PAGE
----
Do you see a theme with all these national parks?
On Memorial Day we moved to the Escapees park in Coarsegold, CA, just south of Yosemite. Besides belonging to WIN (Wondering Individuals Network), we also are lifetime members of Escapees RV Club.
Sierra Park is a co-op, created and run by volunteer Escapees. It’s one of many across the country, but of the ones we have visited, it’s the nicest. Built on rolling hills, the lots have a feeling of privacy not usually found in an RV park.
Although we did want to see the Escapees park, our main reason for visiting was its convenient location – about 20 miles south of Yosemite NP.
After checking weather.com, we picked the days with the least forecasted clouds for our drives into the park. First up was a drive to Glacier Point for the incredible views of Yosemite Valley. Luckily, the road had just opened for the season. I guess they get a ‘bit’ of snow there.
It’s a narrow, twisting road with a 25’ vehicle length limit. Unfortunately we had a bit of problem on the way. On one of the tight turns, we were sideswiped by an El Monte rental RV (that I think was over 25’.) We were on the inside of the turn and saw the rig coming. Ron moved over as far as he could, but the RV just got closer and closer. By the time it hit us, we were actually stopped. We thought sure the RV was going to take the whole side off our poor little Saturn. There really wasn’t as much damage as the grinding sounds would indicate and a park worker two cars behind the RV chased it down so we could get the insurance information.
The people in the RV were from the Netherlands, spoke perfect English and were very nice. They said they didn’t even know they had hit us – I guess it was only loud in our car. When Ron called El Monte the next day, they already knew about it and set us up with an adjuster. It could be much worst, but it’s still a hassle. I’m just glad that we hadn’t followed through on our idea to buy a new towed vehicle before this trip.
Anyway, we did finally make it to Glacier Point and were awed by the grand vistas. Here are Half Dome on the left and Nevada Fall flowing into Vernal Fall to the right.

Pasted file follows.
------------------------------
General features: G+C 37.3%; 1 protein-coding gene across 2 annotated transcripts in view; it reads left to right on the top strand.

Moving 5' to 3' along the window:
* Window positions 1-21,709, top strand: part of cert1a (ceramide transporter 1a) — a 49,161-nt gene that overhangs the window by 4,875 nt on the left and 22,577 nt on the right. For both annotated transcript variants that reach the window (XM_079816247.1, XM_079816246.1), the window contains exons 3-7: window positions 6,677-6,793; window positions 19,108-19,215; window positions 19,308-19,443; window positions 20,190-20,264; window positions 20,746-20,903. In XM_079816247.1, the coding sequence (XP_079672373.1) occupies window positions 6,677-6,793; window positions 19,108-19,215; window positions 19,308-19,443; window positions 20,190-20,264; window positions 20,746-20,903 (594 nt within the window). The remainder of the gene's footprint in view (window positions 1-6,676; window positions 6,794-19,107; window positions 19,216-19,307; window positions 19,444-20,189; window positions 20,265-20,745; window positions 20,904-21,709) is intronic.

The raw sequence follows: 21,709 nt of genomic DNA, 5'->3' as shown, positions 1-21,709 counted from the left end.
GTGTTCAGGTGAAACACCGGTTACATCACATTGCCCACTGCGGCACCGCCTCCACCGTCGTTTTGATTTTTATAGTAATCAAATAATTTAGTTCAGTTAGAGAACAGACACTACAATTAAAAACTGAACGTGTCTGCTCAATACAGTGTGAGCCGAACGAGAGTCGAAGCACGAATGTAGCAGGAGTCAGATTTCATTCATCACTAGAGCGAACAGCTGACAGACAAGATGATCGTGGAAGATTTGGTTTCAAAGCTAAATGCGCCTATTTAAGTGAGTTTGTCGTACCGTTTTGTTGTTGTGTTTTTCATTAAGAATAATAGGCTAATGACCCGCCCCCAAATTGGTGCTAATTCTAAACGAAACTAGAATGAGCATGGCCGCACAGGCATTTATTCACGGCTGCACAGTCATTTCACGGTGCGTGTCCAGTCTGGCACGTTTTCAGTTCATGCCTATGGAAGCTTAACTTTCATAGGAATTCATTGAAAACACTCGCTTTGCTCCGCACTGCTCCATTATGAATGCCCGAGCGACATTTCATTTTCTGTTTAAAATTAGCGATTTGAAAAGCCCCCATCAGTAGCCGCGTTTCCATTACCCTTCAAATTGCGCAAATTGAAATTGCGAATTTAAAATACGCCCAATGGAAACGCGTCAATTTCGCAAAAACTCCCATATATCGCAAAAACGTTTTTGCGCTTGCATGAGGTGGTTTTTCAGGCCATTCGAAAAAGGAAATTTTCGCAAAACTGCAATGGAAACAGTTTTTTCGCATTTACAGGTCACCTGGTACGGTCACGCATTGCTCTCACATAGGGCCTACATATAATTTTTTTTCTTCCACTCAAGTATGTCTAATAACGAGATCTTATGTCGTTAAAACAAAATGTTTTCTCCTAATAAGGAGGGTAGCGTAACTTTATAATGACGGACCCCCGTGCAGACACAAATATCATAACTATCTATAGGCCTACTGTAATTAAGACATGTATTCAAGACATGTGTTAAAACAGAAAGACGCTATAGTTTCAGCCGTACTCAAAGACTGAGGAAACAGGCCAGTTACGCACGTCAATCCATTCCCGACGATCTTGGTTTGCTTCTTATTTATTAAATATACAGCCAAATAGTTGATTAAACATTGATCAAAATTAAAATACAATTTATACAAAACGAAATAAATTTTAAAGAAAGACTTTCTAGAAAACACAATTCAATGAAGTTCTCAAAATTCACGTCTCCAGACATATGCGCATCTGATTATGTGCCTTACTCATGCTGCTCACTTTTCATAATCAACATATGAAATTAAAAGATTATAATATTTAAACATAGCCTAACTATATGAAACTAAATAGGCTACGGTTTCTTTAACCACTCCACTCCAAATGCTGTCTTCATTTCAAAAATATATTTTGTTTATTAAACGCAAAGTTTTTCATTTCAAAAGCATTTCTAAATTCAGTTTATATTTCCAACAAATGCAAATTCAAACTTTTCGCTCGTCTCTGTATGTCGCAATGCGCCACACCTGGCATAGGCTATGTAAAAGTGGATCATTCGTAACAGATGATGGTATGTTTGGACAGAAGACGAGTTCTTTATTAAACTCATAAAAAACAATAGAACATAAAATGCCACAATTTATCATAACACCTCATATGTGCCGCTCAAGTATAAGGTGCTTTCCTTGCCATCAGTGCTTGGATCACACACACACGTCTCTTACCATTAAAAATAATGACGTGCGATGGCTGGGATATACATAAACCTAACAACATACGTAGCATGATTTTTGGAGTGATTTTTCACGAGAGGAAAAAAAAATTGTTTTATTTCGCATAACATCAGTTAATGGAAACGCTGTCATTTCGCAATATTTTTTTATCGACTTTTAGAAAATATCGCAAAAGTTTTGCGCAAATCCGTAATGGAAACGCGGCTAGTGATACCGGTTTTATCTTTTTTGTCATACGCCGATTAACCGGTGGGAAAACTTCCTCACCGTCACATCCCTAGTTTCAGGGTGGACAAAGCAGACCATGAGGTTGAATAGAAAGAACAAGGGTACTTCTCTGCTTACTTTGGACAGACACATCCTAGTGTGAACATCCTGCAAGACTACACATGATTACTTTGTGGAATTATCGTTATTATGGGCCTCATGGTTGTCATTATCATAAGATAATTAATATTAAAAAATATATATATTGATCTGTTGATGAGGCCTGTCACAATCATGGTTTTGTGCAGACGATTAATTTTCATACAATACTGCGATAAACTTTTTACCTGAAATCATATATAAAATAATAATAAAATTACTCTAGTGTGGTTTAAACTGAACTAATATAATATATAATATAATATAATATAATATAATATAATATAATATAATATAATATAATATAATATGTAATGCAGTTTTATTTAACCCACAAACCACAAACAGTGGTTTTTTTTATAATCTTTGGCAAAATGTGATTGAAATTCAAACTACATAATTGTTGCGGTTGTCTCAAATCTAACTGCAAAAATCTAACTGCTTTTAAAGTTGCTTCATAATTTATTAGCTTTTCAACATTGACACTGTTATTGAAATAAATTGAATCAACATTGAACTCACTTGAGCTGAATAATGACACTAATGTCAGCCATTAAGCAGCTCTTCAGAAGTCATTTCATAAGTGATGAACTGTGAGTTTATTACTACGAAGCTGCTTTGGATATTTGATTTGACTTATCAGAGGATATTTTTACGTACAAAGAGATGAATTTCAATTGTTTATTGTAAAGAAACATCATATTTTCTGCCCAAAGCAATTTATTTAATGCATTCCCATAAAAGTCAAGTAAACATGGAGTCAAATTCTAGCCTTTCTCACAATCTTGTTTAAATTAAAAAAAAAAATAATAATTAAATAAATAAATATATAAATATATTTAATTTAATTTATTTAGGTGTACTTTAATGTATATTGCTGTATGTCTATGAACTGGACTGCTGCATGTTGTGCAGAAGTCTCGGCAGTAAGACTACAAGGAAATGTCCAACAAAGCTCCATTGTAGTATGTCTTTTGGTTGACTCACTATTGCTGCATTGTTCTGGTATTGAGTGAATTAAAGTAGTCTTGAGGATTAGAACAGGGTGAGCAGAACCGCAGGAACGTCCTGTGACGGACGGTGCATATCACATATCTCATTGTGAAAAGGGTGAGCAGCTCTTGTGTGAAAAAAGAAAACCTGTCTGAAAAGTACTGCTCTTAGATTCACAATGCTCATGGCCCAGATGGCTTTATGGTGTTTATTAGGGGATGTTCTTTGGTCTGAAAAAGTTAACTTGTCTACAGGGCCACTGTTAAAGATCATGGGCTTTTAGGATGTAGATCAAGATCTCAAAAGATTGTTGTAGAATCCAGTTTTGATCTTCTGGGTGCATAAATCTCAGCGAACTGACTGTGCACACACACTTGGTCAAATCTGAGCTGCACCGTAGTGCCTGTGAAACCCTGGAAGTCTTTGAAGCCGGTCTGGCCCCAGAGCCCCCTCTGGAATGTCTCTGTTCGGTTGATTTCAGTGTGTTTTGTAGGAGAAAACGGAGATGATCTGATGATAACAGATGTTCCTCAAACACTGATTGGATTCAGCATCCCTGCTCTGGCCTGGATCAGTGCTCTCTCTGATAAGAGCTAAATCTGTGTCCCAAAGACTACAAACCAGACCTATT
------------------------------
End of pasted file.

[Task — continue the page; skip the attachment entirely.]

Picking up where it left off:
Here I am in front of Upper Yosemite Fall.
There were the usual welfare squirrels.
Explorer Ron is pointing out Half Dome, one of the most recognizable features of Yosemite.
We also stopped at Mariposa Grove for one last look at the giant sequoias before we leave their limited habitat. This is the Grizzly Giant – not the largest or the oldest, but unique enough to have a name.
Many of the older sequoias lose their tops due to lightning and/or fire. I guess when you stand still for 2000 years, your chances of getting struck by lightning skyrocket.
Also interesting, that large branch on the right is nearly 7 feet in diameter, which is larger than the trunk of any other tree in the surrounding forest except another sequoia.
I had heard that the sequoia that cars used to drive through had fallen, but that must have been in Sequoia NP. This one is in Mariposa Grove in Yosemite. Attempting to heal itself, the bark of this tree is growing inward.
It’s amazing to me that a tree can survive and continue to grow after being carved out like that.
I don’t know what this is, but it was growing along the side of the trail.
And here was the surprise of the day. It seems those very same trees participate in the program to pick up trash along the highway. That must be a sight to see.